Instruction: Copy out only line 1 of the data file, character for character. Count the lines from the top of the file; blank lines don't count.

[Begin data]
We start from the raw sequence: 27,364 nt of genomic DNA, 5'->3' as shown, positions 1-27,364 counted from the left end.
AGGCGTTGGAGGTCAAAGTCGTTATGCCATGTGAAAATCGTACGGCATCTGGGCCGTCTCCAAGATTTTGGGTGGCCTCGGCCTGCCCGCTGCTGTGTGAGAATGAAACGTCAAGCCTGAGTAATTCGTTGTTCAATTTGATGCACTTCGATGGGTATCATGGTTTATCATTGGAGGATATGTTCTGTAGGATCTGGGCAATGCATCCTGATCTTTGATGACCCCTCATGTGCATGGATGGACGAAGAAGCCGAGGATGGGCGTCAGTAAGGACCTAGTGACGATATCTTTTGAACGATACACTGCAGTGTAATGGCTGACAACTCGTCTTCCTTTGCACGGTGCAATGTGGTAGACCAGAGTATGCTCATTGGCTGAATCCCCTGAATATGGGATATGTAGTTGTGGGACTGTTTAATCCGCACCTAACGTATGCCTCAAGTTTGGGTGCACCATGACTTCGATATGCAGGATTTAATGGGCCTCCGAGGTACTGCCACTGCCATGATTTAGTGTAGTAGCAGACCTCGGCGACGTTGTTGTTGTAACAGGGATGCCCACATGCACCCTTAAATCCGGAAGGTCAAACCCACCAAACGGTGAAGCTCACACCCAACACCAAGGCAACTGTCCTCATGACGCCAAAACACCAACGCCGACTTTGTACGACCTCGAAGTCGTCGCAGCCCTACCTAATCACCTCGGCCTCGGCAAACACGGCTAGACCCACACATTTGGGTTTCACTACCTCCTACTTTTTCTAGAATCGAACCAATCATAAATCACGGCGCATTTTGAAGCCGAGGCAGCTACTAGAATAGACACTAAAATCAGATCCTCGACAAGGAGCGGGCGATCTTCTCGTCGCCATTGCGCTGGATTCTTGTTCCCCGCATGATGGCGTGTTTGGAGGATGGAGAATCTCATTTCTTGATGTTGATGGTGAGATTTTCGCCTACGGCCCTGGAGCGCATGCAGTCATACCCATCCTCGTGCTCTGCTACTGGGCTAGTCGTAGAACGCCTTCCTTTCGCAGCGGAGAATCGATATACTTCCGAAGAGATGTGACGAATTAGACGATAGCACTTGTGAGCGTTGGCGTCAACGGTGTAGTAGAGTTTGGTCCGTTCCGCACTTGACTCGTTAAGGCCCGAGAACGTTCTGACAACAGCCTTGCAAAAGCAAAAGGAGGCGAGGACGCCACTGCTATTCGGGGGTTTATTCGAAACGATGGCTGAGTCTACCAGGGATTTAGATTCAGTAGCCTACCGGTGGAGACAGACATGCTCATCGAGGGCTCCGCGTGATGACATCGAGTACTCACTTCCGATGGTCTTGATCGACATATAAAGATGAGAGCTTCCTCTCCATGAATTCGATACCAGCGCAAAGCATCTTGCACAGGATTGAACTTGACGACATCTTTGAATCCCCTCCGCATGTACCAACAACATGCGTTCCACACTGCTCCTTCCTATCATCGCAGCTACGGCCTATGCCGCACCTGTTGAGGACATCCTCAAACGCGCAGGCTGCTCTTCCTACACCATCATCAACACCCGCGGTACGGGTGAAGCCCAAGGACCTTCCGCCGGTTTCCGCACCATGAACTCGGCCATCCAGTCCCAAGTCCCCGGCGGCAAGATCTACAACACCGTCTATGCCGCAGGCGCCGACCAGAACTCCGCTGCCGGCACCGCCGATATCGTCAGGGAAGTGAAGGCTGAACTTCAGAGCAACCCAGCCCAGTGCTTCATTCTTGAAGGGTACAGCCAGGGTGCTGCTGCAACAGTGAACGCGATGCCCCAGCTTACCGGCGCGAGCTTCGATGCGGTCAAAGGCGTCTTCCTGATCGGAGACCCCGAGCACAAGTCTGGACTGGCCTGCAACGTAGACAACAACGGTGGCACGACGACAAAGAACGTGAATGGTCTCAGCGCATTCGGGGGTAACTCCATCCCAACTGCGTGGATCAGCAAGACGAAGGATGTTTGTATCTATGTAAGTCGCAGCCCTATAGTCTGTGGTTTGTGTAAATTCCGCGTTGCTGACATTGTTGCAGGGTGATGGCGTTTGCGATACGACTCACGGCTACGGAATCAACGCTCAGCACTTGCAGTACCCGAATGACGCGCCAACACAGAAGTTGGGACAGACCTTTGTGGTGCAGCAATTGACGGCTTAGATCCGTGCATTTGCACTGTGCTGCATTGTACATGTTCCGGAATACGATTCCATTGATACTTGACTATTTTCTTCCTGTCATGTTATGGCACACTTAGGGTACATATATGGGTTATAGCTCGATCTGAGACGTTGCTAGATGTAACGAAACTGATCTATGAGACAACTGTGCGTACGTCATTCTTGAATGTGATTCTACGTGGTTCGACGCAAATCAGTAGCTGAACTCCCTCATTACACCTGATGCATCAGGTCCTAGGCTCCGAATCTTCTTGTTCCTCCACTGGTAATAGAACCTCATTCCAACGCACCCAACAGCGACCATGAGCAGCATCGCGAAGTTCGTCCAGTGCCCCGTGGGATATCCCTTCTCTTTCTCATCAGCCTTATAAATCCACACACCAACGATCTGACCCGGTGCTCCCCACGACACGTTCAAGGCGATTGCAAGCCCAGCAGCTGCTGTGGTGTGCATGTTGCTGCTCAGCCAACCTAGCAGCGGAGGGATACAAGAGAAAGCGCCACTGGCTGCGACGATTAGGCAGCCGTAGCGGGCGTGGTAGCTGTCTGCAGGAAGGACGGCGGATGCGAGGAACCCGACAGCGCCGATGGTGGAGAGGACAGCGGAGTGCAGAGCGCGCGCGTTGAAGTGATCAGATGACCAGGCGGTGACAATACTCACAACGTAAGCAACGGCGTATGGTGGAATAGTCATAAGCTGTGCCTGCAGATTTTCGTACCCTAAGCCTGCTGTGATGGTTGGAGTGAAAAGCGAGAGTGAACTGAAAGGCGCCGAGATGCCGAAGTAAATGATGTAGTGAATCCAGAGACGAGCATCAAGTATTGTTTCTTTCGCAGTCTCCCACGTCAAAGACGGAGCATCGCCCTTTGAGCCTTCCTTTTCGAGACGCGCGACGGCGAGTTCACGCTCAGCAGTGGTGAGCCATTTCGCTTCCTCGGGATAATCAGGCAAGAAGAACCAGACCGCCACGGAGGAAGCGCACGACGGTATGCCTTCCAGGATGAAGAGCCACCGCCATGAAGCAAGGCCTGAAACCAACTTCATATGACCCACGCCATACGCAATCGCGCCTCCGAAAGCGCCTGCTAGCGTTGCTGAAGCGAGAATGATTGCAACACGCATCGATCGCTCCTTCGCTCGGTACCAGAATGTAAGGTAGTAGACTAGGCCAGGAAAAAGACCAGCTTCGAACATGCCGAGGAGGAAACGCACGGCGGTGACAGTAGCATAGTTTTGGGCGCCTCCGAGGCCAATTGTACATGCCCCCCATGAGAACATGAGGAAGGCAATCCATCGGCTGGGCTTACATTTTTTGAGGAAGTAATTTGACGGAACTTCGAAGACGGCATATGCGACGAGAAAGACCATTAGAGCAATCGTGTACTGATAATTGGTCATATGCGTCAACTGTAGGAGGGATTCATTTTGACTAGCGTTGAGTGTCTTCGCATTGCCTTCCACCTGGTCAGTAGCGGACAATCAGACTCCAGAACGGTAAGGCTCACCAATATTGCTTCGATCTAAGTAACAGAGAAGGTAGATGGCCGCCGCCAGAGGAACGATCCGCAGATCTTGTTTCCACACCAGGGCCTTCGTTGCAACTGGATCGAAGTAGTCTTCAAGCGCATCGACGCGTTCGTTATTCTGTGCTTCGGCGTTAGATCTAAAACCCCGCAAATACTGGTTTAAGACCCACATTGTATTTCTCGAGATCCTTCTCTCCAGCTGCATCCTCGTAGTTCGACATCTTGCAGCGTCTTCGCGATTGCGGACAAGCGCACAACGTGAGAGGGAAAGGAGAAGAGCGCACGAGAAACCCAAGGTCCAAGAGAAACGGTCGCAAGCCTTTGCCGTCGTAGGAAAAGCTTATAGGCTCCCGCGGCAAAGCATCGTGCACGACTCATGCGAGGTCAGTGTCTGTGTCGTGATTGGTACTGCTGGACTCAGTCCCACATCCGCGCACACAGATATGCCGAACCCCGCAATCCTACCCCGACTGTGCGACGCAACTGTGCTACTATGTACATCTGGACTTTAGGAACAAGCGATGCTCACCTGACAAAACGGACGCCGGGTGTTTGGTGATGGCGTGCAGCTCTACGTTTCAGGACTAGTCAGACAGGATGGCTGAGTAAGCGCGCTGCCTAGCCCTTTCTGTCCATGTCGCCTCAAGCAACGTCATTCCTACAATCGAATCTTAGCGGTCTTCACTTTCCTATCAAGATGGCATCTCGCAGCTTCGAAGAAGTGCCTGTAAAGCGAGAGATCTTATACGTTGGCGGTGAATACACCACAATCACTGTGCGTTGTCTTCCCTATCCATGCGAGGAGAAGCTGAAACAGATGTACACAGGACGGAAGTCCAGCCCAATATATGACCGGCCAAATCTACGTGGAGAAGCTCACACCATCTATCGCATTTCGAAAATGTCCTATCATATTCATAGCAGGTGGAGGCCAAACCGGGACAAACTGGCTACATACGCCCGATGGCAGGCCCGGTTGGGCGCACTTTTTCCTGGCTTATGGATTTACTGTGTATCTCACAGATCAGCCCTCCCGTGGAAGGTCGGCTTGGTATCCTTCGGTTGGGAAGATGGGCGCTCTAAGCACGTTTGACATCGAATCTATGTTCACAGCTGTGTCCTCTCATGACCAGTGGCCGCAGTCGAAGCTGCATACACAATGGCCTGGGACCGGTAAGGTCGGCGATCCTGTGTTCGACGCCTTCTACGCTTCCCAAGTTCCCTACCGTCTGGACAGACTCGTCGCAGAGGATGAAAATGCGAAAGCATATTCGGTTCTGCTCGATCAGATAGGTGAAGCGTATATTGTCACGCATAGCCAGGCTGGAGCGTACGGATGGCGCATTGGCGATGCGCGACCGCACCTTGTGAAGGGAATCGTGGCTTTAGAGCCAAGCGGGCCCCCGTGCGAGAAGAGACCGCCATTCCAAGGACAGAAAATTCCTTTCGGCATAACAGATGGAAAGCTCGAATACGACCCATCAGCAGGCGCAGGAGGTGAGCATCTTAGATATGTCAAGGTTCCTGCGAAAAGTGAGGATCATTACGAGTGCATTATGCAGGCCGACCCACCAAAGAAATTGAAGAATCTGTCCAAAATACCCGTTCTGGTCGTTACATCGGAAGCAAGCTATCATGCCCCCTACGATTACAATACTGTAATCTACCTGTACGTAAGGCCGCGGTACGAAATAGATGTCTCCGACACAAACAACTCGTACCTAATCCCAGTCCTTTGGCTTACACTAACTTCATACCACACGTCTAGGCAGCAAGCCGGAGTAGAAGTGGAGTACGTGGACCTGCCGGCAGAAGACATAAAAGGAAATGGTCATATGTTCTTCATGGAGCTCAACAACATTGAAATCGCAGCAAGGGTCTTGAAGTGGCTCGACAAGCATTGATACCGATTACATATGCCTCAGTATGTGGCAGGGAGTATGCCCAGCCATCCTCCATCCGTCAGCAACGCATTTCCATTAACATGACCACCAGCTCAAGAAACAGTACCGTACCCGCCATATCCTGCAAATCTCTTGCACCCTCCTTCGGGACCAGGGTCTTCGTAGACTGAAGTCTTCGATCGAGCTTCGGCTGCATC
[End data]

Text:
We start from the raw sequence: 27,364 nt of genomic DNA, 5'->3' as shown, positions 1-27,364 counted from the left end.